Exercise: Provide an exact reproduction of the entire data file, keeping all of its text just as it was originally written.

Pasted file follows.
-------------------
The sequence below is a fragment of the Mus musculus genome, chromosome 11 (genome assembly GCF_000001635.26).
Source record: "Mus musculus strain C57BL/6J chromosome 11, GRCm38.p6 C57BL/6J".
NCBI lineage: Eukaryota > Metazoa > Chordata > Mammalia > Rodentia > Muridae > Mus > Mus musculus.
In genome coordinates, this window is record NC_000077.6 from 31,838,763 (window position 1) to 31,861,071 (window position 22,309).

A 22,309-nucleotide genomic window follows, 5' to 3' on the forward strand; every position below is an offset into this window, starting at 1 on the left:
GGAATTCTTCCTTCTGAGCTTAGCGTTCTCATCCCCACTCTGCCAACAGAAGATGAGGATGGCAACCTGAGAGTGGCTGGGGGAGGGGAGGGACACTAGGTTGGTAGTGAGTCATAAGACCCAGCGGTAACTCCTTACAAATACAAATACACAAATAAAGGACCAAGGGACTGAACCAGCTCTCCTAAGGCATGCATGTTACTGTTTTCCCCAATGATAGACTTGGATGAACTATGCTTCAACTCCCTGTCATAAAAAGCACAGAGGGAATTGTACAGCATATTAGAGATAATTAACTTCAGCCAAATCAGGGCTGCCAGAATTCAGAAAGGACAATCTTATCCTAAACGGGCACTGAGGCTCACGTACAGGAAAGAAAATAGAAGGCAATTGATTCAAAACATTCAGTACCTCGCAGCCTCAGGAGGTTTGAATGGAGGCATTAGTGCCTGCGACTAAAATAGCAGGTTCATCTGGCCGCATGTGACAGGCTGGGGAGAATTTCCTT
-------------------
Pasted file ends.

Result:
The sequence below is a fragment of the Mus musculus genome, chromosome 11 (genome assembly GCF_000001635.26).
Source record: "Mus musculus strain C57BL/6J chromosome 11, GRCm38.p6 C57BL/6J".
NCBI lineage: Eukaryota > Metazoa > Chordata > Mammalia > Rodentia > Muridae > Mus > Mus musculus.
In genome coordinates, this window is record NC_000077.6 from 31,838,763 (window position 1) to 31,861,071 (window position 22,309).

A 22,309-nucleotide genomic window follows, 5' to 3' on the forward strand; every position below is an offset into this window, starting at 1 on the left:
GGAATTCTTCCTTCTGAGCTTAGCGTTCTCATCCCCACTCTGCCAACAGAAGATGAGGATGGCAACCTGAGAGTGGCTGGGGGAGGGGAGGGACACTAGGTTGGTAGTGAGTCATAAGACCCAGCGGTAACTCCTTACAAATACAAATACACAAATAAAGGACCAAGGGACTGAACCAGCTCTCCTAAGGCATGCATGTTACTGTTTTCCCCAATGATAGACTTGGATGAACTATGCTTCAACTCCCTGTCATAAAAAGCACAGAGGGAATTGTACAGCATATTAGAGATAATTAACTTCAGCCAAATCAGGGCTGCCAGAATTCAGAAAGGACAATCTTATCCTAAACGGGCACTGAGGCTCACGTACAGGAAAGAAAATAGAAGGCAATTGATTCAAAACATTCAGTACCTCGCAGCCTCAGGAGGTTTGAATGGAGGCATTAGTGCCTGCGACTAAAATAGCAGGTTCATCTGGCCGCATGTGACAGGCTGGGGAGAATTTCCTT